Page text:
Panic at the Riverside Motel, despite its fundamentally serious nature, is really one of those simple, comedic, entertaining "feel-good" shows that is versatile enough to have its own musical repertoire, if Pastore ever chose to make this into a musical. It's funny, sexy, and just absurd enough to make everything said and every argument put forward crazy enough to sound rational. Yes, Detective Miller is an experienced and cognizant member of the force, but unfortunately does not understand his own emphasis he places on the presence of evidence. Just when he has the answer, he suddenly remembers another fact, and vehemently sticking to his guts, distorts the entire situation. Why does Kaitlin have the dead man's license in her bra? She wanted to figure out why Alex decided to shoot himself in front of the couple who was to sell him $50,000 worth of cocaine. A touching moment, yes, but when the Detective pulls that same license out of Billy's back pocket, it becomes the trio's means of escape instead of the sole piece of evidence that would land them all in prison.

There are so many different twists and turns that each character brings about, and it's really one of those stories that takes the presen situation and questions what can come next, not what should. Even though the plot is laid out and made pretty straightforward to the audience, Pastore did not write a play whose storyline simply goes from Point A to Point B. Instead, he takes each circumstance and makes it a general rule to have it end with the least obvious result, leading to a sequence of events that can seemingly go on forever. How can Kaitlin, Jake and Billy escape the motel room unseen when they have tied their hostage to the bed? They simply agree with the Detective that this man must be the sex fiend they have all heard him to be. How does the couple refute the Detective's conjecture that the three of them were in the motel room that night, based solely on the "incorrect" determination that the couple that did check in, who is also getting married next week at the Parkview Terrace with ice sculptures scheduled to make an appearance, is Mexican? The audience's responsibility during this show is simply to go along with the crazy ride that is Panic at the Riverside Motel, and just assume that there is a way out of every misfortune that comes about.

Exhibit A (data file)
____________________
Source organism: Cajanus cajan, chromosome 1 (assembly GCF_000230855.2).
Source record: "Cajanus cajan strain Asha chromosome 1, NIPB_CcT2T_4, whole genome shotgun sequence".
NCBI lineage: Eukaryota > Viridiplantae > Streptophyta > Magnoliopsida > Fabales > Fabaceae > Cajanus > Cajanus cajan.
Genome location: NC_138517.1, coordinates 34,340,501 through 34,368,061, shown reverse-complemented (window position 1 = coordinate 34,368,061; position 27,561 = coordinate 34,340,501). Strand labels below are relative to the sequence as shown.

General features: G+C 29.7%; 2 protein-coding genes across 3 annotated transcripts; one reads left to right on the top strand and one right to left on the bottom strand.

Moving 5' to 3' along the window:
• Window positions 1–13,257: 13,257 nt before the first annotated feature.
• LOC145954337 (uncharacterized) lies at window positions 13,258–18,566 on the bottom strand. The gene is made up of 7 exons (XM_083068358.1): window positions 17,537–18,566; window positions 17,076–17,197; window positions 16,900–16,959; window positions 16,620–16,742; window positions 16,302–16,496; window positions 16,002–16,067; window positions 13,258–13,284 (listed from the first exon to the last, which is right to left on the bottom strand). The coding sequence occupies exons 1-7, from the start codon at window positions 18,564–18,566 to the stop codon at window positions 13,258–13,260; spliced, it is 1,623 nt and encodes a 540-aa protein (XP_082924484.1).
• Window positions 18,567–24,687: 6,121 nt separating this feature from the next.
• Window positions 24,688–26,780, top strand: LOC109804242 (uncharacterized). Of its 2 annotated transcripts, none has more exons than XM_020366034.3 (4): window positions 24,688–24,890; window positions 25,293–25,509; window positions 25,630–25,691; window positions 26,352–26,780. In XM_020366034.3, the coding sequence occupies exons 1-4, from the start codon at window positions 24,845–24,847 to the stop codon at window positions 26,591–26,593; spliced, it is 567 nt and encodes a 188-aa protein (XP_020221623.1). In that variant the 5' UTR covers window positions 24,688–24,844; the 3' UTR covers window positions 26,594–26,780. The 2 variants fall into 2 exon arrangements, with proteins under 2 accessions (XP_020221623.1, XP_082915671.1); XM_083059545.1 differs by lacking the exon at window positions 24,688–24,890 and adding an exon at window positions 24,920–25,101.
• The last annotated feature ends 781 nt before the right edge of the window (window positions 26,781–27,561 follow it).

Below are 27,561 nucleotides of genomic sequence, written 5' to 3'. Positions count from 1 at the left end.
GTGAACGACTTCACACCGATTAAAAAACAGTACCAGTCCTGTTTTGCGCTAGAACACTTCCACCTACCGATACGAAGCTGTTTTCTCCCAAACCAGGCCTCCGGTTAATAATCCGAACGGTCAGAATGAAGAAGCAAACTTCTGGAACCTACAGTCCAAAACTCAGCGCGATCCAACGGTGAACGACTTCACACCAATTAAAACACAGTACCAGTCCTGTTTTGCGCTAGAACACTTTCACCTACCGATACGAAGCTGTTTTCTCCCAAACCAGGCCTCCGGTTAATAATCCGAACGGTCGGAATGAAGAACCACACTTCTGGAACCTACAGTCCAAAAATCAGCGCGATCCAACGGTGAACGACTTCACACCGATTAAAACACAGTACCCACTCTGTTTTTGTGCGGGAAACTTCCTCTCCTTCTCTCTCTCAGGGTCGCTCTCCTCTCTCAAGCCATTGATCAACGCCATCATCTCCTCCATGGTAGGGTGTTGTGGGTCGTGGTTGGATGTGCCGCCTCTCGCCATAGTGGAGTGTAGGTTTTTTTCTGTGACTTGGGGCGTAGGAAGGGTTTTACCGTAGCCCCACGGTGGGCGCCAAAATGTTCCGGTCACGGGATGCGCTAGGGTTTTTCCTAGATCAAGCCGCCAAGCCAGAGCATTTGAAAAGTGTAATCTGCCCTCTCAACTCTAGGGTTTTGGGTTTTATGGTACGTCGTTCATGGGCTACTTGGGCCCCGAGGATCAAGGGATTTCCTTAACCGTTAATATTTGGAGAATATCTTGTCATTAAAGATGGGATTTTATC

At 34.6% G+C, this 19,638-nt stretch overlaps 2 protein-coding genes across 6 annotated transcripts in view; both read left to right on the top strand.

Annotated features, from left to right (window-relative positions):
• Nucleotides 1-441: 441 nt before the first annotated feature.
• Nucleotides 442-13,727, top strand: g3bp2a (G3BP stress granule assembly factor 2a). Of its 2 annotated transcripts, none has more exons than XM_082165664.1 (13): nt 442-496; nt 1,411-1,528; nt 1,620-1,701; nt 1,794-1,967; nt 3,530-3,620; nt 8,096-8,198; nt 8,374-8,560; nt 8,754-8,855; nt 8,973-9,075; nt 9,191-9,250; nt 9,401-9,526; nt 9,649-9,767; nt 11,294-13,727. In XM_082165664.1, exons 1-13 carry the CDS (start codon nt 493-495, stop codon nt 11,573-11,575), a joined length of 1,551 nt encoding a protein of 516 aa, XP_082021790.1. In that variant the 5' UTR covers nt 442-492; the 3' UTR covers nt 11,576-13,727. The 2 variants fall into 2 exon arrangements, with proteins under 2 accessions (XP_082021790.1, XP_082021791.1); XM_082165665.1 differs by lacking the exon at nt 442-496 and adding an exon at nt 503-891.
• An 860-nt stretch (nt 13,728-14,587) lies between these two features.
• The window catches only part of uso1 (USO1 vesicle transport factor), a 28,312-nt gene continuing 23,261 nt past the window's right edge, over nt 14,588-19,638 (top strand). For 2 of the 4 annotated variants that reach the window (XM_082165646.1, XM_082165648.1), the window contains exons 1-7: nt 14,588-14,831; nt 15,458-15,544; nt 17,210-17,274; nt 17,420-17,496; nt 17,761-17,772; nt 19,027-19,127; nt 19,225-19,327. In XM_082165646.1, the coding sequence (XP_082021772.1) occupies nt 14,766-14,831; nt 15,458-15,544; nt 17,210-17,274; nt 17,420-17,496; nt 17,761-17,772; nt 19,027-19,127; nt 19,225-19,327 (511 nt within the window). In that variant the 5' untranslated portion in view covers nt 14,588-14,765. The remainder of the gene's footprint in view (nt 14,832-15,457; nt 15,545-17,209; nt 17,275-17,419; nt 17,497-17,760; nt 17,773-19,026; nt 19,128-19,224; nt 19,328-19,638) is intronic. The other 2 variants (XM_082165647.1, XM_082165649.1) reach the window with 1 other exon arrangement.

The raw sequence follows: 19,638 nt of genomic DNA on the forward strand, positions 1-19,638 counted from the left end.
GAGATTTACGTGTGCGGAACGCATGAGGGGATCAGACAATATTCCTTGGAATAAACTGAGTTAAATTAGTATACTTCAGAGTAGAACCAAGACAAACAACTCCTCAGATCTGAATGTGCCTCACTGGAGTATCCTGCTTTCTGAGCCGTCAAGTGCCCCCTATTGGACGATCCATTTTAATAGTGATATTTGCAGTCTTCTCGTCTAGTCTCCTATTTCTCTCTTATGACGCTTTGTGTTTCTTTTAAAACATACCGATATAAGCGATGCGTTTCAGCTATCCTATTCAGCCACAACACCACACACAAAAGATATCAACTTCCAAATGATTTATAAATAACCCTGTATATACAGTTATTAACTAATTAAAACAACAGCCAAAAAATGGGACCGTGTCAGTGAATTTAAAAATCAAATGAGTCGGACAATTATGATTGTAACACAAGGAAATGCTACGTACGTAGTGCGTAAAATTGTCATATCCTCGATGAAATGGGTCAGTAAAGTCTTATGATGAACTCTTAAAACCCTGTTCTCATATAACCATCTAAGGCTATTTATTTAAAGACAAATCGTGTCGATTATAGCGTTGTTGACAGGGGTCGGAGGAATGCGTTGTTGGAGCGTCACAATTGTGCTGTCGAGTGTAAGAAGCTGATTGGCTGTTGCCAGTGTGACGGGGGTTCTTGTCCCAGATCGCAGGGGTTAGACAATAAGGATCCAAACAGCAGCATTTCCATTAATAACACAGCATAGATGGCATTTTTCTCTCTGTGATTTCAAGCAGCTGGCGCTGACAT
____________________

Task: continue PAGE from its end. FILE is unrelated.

This show guarantees a good time because of how naturally these characters interact with one another, how funny and perfect the acting is, how appropriately simple and fitting is the setting, and just to figure out why there is a spot of shit on the motel wall. Really...isn't that worth it alone?

Panic at the Riverside Motel began its run on January 15th, and performances will continue thru February 8th. Stage IV Theatre is located at 300 West 43rd Street, 4th floor; it is an intimate venue in the heart of Times Square, which is a welcome rarity. The performance schedule is as follows: Tuesdays thru Thursdays at 7:00 p.m., Fridays and Saturdays at 8:00 p.m. and Sundays at 3:30 p.m. The running time is approximately 90 minutes with one very brief intermission.

Tickets are $25 and may be purchased by calling (866) 811 - 4111 or by visiting To check out the show's website, visit

Enjoy the show!

Photo Credit: Laura DiCerto

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From This Author Kristen Morale